The lamp according to the invention will generally have a light beam with a substantially smooth contour from its maximum to its half-value directions, i.e. directions with respect to the axis of symmetry, in which the luminous flux has half the value as compared with the direction of the axis of symmetry, while local sub-maxima are avoided.
Since the reflector portions each substantially surround the associated light-generating portions of the light source, their optical axes have a mutual distance and half this distance to the axis of symmetry. In general, the mutual distance of the optical axes lies between a few and a plurality of mm, for example between 2 and 8 mm. This arises inter alia from the fact that the light-generating portions of the light source are comparatively close together so as to render it possible to introduce the light source into the lamp vessel during lamp manufacture and to obtain a comparatively high luminous efficacy in that heat losses are reduced by placing the portions close together.
The reflector portions may have various shapes. They may be, for example, paraboloidally curved. Alternatively, they may each have a body of revolution of a curve which is composed of several parabola portions. The reflector portions may be smooth, or segments, for example axially directed segments, may be superimposed thereon. The segments may be planar or convex transversely to the optical axis, depending on whether a comparatively narrow, a wider, or a comparatively wide light beam is desired. Planar segments are usually favorable, also for obtaining a tolerance as to the position of the light-generating portions of the light source. Alternatively, the reflector portions may be faceted.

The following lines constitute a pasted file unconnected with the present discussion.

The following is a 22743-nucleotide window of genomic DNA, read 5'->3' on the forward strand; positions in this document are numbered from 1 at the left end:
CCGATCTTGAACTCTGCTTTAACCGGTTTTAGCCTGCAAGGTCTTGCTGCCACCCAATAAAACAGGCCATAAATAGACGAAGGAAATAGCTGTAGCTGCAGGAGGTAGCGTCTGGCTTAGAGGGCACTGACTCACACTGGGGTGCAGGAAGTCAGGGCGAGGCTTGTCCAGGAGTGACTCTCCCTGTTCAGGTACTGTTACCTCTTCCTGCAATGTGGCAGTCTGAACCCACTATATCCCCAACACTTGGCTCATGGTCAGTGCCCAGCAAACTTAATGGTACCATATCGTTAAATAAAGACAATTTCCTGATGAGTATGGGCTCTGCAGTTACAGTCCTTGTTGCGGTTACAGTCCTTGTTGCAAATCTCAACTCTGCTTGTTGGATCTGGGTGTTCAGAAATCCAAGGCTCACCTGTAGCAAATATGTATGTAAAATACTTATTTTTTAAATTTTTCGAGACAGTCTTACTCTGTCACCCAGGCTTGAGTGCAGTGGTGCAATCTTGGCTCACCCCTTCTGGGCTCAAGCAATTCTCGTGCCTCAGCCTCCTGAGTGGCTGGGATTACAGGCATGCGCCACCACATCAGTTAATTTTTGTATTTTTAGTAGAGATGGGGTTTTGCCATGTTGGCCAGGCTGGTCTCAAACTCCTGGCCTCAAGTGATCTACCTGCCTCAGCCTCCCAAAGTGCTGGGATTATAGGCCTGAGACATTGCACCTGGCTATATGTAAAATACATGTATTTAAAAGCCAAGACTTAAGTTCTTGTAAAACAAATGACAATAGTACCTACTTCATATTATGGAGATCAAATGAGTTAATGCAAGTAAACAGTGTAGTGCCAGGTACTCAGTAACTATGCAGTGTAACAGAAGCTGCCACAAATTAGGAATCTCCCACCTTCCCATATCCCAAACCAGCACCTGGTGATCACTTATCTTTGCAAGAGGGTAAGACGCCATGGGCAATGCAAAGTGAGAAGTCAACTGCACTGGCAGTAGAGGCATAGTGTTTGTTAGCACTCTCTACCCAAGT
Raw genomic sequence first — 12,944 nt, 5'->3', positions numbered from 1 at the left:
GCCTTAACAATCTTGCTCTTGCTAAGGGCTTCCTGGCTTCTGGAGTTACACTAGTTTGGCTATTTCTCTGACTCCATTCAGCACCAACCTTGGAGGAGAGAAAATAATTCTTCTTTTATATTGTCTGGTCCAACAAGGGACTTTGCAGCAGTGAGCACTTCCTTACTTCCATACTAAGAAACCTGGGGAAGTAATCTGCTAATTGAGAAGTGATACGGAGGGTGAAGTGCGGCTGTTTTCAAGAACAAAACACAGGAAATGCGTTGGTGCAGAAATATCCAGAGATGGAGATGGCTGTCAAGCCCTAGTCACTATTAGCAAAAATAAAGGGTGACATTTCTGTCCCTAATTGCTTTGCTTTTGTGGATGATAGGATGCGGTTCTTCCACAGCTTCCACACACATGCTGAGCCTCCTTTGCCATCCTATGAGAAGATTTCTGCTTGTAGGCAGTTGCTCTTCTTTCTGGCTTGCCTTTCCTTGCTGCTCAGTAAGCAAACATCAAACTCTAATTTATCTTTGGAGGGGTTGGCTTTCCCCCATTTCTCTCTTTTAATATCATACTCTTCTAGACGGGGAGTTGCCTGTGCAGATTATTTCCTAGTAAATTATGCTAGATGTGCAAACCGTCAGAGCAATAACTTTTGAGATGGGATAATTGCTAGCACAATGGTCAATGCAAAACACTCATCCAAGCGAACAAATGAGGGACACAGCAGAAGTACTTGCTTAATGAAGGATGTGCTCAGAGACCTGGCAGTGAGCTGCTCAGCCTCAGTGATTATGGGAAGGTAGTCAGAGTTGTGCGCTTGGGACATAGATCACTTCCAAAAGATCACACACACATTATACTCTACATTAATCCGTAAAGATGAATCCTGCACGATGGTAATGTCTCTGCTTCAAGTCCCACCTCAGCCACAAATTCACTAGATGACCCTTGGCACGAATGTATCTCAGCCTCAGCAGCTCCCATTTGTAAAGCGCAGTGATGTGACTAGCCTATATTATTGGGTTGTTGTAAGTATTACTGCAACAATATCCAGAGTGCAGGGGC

The light source may be an incandescent body, preferably in a gas comprising halogen for obtaining a high luminous efficacy and lumen maintenance during lamp life in that a tungsten-halogen cycle takes place in the lamp. The lamp may in that case be made from quartz glass, hard glass, or a ceramic material, for example sintered aluminum oxide.
The light-generating portions of the light source may be arranged substantially parallel to one another, for example each coinciding substantially with the optical axis of a respective reflector portion. Alternatively, the portions may be in a V-shaped arrangement, for example with the bottom of the V being the part of the portions which is the closest to the light emission window. It is favorable in this arrangement that only one support is necessary for it. With only one support, which is T-shaped at its supporting end, the light source may alternatively be substantially U-shaped, for example with parallel or diverging legs.
The lamp vessel of the lamp according to the invention may have a shape and a reflectorizing layer, for example at an outer surface, such that the lamp itself supports the reflector. Alternatively, if the lamp is a halogen incandescent lamp, the lamp vessel may be accommodated in an outer bulb, for example blown, for example from glass, which bulb is shaped and reflectorized so as to constitute the reflector.